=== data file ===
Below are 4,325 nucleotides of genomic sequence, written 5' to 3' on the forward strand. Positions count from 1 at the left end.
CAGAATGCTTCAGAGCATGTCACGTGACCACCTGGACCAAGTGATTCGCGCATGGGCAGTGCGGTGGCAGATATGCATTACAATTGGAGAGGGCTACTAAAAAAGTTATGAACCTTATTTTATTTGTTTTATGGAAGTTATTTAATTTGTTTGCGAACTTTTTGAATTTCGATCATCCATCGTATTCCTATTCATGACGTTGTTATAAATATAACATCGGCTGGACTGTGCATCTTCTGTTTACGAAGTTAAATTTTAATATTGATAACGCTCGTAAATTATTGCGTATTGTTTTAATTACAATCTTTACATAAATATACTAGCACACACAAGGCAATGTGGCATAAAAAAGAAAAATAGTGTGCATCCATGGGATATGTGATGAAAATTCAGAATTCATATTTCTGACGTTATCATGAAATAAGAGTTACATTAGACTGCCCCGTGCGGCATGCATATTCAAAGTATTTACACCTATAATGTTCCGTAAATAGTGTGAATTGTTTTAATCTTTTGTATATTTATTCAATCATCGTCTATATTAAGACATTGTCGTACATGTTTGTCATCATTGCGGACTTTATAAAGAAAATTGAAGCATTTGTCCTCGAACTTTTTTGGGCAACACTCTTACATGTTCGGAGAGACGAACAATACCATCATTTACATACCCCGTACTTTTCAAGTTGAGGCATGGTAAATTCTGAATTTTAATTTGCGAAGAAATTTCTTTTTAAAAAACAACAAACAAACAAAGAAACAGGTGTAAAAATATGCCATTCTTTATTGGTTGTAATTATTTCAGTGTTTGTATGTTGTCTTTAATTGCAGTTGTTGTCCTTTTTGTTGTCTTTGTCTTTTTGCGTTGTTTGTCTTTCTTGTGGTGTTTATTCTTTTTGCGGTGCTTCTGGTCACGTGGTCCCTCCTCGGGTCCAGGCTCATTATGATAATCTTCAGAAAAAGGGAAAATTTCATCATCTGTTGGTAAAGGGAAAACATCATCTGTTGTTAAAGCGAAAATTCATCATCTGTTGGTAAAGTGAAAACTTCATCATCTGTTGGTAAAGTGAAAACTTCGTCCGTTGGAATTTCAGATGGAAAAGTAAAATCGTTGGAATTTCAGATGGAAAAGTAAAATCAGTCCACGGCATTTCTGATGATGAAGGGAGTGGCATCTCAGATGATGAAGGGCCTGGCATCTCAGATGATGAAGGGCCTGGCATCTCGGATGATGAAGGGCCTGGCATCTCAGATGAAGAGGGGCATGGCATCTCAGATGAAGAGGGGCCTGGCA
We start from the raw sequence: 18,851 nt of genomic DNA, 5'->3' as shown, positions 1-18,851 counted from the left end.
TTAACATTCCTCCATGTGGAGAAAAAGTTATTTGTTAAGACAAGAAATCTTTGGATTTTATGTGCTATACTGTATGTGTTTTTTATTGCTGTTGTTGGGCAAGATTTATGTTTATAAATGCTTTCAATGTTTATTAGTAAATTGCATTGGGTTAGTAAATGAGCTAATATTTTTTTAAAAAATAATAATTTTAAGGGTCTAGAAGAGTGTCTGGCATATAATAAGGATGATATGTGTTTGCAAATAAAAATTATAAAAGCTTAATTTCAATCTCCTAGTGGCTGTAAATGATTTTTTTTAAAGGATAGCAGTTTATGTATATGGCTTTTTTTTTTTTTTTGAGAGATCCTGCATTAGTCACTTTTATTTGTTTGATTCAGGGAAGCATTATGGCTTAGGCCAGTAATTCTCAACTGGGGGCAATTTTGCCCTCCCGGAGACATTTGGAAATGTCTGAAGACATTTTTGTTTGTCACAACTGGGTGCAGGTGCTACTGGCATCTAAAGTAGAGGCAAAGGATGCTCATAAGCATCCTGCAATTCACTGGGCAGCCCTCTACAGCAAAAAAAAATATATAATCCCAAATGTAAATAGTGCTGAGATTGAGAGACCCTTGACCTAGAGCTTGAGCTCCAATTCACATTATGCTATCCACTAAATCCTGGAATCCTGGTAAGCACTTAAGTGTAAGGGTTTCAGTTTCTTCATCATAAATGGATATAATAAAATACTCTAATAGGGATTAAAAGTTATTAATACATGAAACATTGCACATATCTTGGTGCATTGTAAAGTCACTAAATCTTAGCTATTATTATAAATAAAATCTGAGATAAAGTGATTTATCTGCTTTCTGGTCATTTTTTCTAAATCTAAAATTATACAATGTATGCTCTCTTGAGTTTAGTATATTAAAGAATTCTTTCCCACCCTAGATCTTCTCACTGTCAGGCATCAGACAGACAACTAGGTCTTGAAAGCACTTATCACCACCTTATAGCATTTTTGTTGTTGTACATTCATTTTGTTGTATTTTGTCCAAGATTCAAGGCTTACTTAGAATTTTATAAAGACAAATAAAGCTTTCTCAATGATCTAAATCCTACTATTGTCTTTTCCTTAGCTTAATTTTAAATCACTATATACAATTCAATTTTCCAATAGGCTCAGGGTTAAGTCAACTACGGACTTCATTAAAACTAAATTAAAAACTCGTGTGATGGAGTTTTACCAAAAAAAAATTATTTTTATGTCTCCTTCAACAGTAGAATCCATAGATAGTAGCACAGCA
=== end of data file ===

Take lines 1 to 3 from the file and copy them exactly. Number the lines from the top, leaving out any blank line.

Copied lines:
Below are 4,325 nucleotides of genomic sequence, written 5' to 3' on the forward strand. Positions count from 1 at the left end.
CAGAATGCTTCAGAGCATGTCACGTGACCACCTGGACCAAGTGATTCGCGCATGGGCAGTGCGGTGGCAGATATGCATTACAATTGGAGAGGGCTACTAAAAAAGTTATGAACCTTATTTTATTTGTTTTATGGAAGTTATTTAATTTGTTTGCGAACTTTTTGAATTTCGATCATCCATCGTATTCCTATTCATGACGTTGTTATAAATATAACATCGGCTGGACTGTGCATCTTCTGTTTACGAAGTTAAATTTTAATATTGATAACGCTCGTAAATTATTGCGTATTGTTTTAATTACAATCTTTACATAAATATACTAGCACACACAAGGCAATGTGGCATAAAAAAGAAAAATAGTGTGCATCCATGGGATATGTGATGAAAATTCAGAATTCATATTTCTGACGTTATCATGAAATAAGAGTTACATTAGACTGCCCCGTGCGGCATGCATATTCAAAGTATTTACACCTATAATGTTCCGTAAATAGTGTGAATTGTTTTAATCTTTTGTATATTTATTCAATCATCGTCTATATTAAGACATTGTCGTACATGTTTGTCATCATTGCGGACTTTATAAAGAAAATTGAAGCATTTGTCCTCGAACTTTTTTGGGCAACACTCTTACATGTTCGGAGAGACGAACAATACCATCATTTACATACCCCGTACTTTTCAAGTTGAGGCATGGTAAATTCTGAATTTTAATTTGCGAAGAAATTTCTTTTTAAAAAACAACAAACAAACAAAGAAACAGGTGTAAAAATATGCCATTCTTTATTGGTTGTAATTATTTCAGTGTTTGTATGTTGTCTTTAATTGCAGTTGTTGTCCTTTTTGTTGTCTTTGTCTTTTTGCGTTGTTTGTCTTTCTTGTGGTGTTTATTCTTTTTGCGGTGCTTCTGGTCACGTGGTCCCTCCTCGGGTCCAGGCTCATTATGATAATCTTCAGAAAAAGGGAAAATTTCATCATCTGTTGGTAAAGGGAAAACATCATCTGTTGTTAAAGCGAAAATTCATCATCTGTTGGTAAAGTGAAAACTTCATCATCTGTTGGTAAAGTGAAAACTTCGTCCGTTGGAATTTCAGATGGAAAAGTAAAATCGTTGGAATTTCAGATGGAAAAGTAAAATCAGTCCACGGCATTTCTGATGATGAAGGGAGTGGCATCTCAGATGATGAAGGGCCTGGCATCTCAGATGATGAAGGGCCTGGCATCTCGGATGATGAAGGGCCTGGCATCTCAGATGAAGAGGGGCATGGCATCTCAGATGAAGAGGGGCCTGGCA
We start from the raw sequence: 18,851 nt of genomic DNA, 5'->3' as shown, positions 1-18,851 counted from the left end.